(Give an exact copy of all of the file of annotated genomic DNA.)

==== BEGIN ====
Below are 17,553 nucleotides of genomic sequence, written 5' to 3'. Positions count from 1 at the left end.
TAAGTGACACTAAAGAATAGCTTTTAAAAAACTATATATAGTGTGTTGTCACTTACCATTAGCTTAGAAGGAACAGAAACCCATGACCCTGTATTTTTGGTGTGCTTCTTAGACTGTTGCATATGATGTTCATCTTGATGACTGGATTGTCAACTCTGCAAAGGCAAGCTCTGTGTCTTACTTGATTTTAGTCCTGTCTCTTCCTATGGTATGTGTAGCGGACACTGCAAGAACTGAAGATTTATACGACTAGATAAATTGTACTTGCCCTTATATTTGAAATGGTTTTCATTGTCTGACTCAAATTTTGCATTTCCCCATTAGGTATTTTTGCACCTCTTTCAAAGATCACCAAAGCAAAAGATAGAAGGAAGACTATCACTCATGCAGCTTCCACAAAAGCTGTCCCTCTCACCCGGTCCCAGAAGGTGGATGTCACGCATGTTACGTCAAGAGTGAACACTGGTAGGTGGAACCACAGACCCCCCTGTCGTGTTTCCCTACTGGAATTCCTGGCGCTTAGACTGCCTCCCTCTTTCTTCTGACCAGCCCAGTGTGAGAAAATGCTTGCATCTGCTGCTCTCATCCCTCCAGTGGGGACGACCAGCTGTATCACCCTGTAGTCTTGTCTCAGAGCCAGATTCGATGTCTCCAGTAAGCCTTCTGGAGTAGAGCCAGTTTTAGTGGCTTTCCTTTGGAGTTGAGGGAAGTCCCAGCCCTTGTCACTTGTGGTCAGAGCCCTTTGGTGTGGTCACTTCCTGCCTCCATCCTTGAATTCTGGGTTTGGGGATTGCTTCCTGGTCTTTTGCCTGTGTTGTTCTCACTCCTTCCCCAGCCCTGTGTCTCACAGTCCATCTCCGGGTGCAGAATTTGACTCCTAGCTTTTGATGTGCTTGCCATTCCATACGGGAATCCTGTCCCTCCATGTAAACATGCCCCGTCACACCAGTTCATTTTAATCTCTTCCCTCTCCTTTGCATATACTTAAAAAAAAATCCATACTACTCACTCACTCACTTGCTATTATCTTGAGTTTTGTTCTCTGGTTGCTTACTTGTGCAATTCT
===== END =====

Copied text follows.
Below are 17,553 nucleotides of genomic sequence, written 5' to 3'. Positions count from 1 at the left end.
TAAGTGACACTAAAGAATAGCTTTTAAAAAACTATATATAGTGTGTTGTCACTTACCATTAGCTTAGAAGGAACAGAAACCCATGACCCTGTATTTTTGGTGTGCTTCTTAGACTGTTGCATATGATGTTCATCTTGATGACTGGATTGTCAACTCTGCAAAGGCAAGCTCTGTGTCTTACTTGATTTTAGTCCTGTCTCTTCCTATGGTATGTGTAGCGGACACTGCAAGAACTGAAGATTTATACGACTAGATAAATTGTACTTGCCCTTATATTTGAAATGGTTTTCATTGTCTGACTCAAATTTTGCATTTCCCCATTAGGTATTTTTGCACCTCTTTCAAAGATCACCAAAGCAAAAGATAGAAGGAAGACTATCACTCATGCAGCTTCCACAAAAGCTGTCCCTCTCACCCGGTCCCAGAAGGTGGATGTCACGCATGTTACGTCAAGAGTGAACACTGGTAGGTGGAACCACAGACCCCCCTGTCGTGTTTCCCTACTGGAATTCCTGGCGCTTAGACTGCCTCCCTCTTTCTTCTGACCAGCCCAGTGTGAGAAAATGCTTGCATCTGCTGCTCTCATCCCTCCAGTGGGGACGACCAGCTGTATCACCCTGTAGTCTTGTCTCAGAGCCAGATTCGATGTCTCCAGTAAGCCTTCTGGAGTAGAGCCAGTTTTAGTGGCTTTCCTTTGGAGTTGAGGGAAGTCCCAGCCCTTGTCACTTGTGGTCAGAGCCCTTTGGTGTGGTCACTTCCTGCCTCCATCCTTGAATTCTGGGTTTGGGGATTGCTTCCTGGTCTTTTGCCTGTGTTGTTCTCACTCCTTCCCCAGCCCTGTGTCTCACAGTCCATCTCCGGGTGCAGAATTTGACTCCTAGCTTTTGATGTGCTTGCCATTCCATACGGGAATCCTGTCCCTCCATGTAAACATGCCCCGTCACACCAGTTCATTTTAATCTCTTCCCTCTCCTTTGCATATACTTAAAAAAAAATCCATACTACTCACTCACTCACTTGCTATTATCTTGAGTTTTGTTCTCTGGTTGCTTACTTGTGCAATTCT